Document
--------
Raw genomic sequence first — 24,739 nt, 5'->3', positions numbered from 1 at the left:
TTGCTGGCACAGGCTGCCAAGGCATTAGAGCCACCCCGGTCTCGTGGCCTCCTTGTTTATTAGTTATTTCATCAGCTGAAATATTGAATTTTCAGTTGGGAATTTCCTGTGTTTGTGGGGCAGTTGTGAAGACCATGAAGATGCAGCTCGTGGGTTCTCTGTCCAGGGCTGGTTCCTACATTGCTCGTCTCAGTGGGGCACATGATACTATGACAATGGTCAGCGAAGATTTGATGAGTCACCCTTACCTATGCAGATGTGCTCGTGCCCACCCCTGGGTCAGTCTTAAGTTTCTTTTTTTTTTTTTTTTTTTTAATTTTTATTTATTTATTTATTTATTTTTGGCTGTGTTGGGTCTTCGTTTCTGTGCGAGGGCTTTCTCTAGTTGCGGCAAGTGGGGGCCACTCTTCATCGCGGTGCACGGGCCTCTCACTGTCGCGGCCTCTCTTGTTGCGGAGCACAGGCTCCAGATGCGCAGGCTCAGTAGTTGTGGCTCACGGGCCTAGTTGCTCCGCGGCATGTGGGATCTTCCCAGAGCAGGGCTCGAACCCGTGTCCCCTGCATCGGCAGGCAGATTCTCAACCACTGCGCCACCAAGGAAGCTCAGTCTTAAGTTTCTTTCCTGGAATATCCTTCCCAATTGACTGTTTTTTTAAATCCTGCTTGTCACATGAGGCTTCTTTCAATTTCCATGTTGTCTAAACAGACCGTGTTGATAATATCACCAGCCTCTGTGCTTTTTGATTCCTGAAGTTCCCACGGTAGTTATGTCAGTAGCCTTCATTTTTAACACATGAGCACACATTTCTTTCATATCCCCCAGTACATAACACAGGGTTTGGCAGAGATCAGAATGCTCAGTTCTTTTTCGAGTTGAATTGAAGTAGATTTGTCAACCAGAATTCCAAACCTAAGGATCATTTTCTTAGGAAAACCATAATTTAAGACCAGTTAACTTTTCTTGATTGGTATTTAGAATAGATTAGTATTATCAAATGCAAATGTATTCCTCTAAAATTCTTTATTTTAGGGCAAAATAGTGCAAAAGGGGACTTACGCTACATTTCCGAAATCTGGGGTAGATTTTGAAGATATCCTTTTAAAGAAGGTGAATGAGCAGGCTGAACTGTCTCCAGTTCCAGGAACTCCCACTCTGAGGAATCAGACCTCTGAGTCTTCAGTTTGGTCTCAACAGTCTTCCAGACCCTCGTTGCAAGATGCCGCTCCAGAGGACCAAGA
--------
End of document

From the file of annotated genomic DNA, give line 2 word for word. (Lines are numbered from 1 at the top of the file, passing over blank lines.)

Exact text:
TTGCTGGCACAGGCTGCCAAGGCATTAGAGCCACCCCGGTCTCGTGGCCTCCTTGTTTATTAGTTATTTCATCAGCTGAAATATTGAATTTTCAGTTGGGAATTTCCTGTGTTTGTGGGGCAGTTGTGAAGACCATGAAGATGCAGCTCGTGGGTTCTCTGTCCAGGGCTGGTTCCTACATTGCTCGTCTCAGTGGGGCACATGATACTATGACAATGGTCAGCGAAGATTTGATGAGTCACCCTTACCTATGCAGATGTGCTCGTGCCCACCCCTGGGTCAGTCTTAAGTTTCTTTTTTTTTTTTTTTTTTTTAATTTTTATTTATTTATTTATTTATTTTTGGCTGTGTTGGGTCTTCGTTTCTGTGCGAGGGCTTTCTCTAGTTGCGGCAAGTGGGGGCCACTCTTCATCGCGGTGCACGGGCCTCTCACTGTCGCGGCCTCTCTTGTTGCGGAGCACAGGCTCCAGATGCGCAGGCTCAGTAGTTGTGGCTCACGGGCCTAGTTGCTCCGCGGCATGTGGGATCTTCCCAGAGCAGGGCTCGAACCCGTGTCCCCTGCATCGGCAGGCAGATTCTCAACCACTGCGCCACCAAGGAAGCTCAGTCTTAAGTTTCTTTCCTGGAATATCCTTCCCAATTGACTGTTTTTTTAAATCCTGCTTGTCACATGAGGCTTCTTTCAATTTCCATGTTGTCTAAACAGACCGTGTTGATAATATCACCAGCCTCTGTGCTTTTTGATTCCTGAAGTTCCCACGGTAGTTATGTCAGTAGCCTTCATTTTTAACACATGAGCACACATTTCTTTCATATCCCCCAGTACATAACACAGGGTTTGGCAGAGATCAGAATGCTCAGTTCTTTTTCGAGTTGAATTGAAGTAGATTTGTCAACCAGAATTCCAAACCTAAGGATCATTTTCTTAGGAAAACCATAATTTAAGACCAGTTAACTTTTCTTGATTGGTATTTAGAATAGATTAGTATTATCAAATGCAAATGTATTCCTCTAAAATTCTTTATTTTAGGGCAAAATAGTGCAAAAGGGGACTTACGCTACATTTCCGAAATCTGGGGTAGATTTTGAAGATATCCTTTTAAAGAAGGTGAATGAGCAGGCTGAACTGTCTCCAGTTCCAGGAACTCCCACTCTGAGGAATCAGACCTCTGAGTCTTCAGTTTGGTCTCAACAGTCTTCCAGACCCTCGTTGCAAGATGCCGCTCCAGAGGACCAAGA